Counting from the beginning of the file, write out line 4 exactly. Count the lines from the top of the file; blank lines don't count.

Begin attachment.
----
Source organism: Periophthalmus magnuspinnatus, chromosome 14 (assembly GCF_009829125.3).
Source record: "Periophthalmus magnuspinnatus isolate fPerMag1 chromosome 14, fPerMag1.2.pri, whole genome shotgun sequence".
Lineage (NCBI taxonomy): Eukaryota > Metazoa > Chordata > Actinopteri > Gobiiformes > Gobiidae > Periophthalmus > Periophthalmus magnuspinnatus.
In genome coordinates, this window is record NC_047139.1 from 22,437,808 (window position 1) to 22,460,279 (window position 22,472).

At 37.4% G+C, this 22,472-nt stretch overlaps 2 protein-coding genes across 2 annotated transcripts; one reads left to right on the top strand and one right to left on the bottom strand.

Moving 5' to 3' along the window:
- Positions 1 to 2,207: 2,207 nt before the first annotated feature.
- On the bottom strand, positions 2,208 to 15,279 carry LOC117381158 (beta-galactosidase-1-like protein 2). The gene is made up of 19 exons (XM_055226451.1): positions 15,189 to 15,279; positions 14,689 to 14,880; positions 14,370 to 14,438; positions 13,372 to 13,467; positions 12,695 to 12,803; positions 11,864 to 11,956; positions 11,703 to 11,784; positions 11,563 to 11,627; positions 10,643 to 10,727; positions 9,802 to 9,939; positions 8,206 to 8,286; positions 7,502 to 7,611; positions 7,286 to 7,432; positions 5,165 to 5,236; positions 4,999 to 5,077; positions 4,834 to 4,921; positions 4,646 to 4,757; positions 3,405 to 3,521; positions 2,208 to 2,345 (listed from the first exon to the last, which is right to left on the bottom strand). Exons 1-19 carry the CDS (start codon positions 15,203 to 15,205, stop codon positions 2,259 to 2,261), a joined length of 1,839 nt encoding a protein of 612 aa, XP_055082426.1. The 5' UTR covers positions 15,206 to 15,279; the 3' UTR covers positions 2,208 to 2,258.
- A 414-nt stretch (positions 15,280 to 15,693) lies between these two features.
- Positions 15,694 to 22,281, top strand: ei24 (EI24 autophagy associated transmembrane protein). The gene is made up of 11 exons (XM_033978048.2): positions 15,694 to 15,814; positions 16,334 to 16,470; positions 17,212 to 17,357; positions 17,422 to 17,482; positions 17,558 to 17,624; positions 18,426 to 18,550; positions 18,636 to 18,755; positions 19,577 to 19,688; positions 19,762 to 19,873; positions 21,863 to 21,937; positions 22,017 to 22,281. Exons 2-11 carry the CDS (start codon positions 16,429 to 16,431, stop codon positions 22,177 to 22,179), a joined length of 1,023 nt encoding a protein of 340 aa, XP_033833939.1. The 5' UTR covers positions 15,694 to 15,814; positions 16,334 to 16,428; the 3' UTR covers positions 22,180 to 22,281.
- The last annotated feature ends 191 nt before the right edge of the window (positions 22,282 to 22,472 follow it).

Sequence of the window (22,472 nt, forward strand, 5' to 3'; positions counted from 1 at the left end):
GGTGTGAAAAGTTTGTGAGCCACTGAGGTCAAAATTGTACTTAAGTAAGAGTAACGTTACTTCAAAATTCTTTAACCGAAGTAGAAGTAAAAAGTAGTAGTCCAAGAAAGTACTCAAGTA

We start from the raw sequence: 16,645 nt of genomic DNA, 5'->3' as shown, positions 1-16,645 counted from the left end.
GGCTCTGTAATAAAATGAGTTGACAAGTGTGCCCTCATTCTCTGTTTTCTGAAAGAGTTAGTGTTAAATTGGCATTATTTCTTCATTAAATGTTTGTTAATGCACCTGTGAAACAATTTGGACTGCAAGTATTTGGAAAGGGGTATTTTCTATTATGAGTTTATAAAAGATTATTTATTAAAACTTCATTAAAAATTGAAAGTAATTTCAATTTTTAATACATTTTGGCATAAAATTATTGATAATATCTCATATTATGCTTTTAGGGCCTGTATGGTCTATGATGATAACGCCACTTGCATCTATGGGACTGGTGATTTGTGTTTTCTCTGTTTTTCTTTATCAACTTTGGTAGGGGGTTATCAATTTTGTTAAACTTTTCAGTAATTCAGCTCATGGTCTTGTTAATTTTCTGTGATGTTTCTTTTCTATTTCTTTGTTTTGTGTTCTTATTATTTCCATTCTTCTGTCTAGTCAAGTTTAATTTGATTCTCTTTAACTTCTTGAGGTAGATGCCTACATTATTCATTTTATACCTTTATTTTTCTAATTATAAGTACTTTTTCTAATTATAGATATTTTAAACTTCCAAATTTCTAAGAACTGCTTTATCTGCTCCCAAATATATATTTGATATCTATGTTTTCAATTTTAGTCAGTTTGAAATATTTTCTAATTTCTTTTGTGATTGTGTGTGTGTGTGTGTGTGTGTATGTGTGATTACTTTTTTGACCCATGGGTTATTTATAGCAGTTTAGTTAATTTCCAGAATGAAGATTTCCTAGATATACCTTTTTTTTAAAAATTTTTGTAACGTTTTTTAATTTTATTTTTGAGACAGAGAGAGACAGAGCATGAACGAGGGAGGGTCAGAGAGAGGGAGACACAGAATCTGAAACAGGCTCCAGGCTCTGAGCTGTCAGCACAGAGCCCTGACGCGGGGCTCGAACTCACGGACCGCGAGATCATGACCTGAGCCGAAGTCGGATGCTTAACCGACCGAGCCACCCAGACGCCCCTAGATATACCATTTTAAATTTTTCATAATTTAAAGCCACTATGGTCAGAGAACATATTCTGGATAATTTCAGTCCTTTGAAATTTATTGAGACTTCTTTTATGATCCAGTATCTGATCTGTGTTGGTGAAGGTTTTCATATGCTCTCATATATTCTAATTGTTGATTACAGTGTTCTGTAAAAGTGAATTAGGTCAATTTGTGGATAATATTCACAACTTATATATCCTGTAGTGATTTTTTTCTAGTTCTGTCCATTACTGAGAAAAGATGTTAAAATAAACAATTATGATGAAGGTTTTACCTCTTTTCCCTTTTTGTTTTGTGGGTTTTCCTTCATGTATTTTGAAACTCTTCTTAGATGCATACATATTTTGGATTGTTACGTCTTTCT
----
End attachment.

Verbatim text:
In genome coordinates, this window is record NC_047139.1 from 22,437,808 (window position 1) to 22,460,279 (window position 22,472).